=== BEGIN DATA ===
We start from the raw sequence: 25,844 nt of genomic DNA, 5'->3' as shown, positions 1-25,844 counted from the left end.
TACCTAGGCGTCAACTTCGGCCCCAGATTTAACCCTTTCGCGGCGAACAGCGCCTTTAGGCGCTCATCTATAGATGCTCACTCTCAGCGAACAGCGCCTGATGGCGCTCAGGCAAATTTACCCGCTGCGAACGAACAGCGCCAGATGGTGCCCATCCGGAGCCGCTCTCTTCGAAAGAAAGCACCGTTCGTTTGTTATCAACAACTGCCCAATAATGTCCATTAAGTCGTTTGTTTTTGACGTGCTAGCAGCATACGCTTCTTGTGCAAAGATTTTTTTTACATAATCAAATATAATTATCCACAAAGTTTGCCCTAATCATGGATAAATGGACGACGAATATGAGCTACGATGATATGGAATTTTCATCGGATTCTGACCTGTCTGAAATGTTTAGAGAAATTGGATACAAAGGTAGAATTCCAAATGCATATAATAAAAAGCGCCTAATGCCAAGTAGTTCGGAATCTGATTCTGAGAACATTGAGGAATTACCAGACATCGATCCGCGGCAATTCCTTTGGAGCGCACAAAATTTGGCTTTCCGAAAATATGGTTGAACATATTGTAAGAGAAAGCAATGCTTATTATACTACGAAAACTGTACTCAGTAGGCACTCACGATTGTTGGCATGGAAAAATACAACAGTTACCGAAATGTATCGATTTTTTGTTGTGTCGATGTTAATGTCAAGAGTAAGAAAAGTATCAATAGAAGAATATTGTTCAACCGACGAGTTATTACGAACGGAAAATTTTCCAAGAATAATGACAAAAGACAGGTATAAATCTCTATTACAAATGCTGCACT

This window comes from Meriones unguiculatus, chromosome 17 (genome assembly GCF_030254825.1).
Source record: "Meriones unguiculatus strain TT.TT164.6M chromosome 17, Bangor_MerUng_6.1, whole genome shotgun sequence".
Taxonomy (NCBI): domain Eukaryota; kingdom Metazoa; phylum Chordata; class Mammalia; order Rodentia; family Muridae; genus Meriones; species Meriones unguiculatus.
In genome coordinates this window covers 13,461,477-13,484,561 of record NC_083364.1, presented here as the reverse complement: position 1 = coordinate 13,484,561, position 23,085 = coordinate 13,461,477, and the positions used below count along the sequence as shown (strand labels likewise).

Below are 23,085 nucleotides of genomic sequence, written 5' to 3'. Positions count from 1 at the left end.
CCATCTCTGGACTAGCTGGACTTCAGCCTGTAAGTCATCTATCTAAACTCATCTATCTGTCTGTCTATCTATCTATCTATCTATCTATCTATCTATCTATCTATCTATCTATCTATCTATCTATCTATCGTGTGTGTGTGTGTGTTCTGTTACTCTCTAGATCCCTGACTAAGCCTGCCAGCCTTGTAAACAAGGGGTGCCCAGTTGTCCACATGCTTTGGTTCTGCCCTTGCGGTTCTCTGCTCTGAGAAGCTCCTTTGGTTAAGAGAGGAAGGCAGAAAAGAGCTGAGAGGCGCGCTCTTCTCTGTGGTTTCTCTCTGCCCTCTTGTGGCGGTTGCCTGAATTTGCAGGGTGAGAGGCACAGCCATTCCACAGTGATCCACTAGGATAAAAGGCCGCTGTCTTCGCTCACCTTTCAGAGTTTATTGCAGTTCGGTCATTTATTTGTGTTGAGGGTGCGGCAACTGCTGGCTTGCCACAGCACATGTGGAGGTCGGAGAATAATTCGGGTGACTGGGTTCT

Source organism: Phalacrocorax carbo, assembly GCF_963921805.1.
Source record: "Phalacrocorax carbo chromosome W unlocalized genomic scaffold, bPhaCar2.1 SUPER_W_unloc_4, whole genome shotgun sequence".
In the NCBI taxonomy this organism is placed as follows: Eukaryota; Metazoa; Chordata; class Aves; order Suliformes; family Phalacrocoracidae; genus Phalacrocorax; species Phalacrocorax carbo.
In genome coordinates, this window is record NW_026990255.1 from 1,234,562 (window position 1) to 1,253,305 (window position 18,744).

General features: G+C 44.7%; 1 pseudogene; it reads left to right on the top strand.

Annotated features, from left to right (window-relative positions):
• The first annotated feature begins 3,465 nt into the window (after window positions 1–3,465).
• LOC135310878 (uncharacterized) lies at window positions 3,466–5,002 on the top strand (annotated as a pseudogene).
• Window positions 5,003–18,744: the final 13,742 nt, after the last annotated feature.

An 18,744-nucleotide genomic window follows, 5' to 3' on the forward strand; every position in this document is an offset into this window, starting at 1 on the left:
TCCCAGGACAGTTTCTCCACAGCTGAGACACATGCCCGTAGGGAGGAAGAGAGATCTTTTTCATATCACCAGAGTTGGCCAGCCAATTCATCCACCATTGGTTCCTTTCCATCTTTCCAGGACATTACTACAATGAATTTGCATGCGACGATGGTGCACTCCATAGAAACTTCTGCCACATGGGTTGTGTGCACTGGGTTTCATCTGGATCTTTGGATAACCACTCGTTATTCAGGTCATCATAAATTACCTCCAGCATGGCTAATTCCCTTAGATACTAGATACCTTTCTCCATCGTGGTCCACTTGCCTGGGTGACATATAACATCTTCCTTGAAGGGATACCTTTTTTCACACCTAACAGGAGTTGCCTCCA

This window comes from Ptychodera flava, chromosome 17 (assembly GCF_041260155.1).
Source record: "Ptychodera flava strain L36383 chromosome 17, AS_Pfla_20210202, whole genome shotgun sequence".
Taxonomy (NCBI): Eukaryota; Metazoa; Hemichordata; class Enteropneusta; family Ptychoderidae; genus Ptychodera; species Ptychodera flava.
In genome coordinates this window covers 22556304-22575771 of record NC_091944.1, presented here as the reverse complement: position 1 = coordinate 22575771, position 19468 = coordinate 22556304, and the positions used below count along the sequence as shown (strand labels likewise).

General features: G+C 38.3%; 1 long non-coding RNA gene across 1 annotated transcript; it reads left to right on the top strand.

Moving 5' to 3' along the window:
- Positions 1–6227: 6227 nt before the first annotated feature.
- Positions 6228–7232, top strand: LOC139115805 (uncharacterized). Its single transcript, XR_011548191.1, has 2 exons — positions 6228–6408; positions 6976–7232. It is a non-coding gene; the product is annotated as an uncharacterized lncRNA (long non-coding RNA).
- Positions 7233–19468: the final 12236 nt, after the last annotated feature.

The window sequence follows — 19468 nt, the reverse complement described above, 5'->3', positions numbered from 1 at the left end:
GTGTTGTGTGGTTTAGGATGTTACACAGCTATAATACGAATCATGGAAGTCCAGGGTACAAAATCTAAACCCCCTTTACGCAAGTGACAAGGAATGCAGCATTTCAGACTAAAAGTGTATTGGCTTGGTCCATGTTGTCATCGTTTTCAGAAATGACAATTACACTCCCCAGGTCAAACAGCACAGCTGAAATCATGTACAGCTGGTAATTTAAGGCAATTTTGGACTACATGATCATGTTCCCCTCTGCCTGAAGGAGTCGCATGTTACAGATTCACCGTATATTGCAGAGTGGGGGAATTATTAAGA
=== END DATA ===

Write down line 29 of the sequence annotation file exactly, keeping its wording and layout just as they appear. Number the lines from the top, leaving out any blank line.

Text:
The window sequence follows — 19468 nt, the reverse complement described above, 5'->3', positions numbered from 1 at the left end: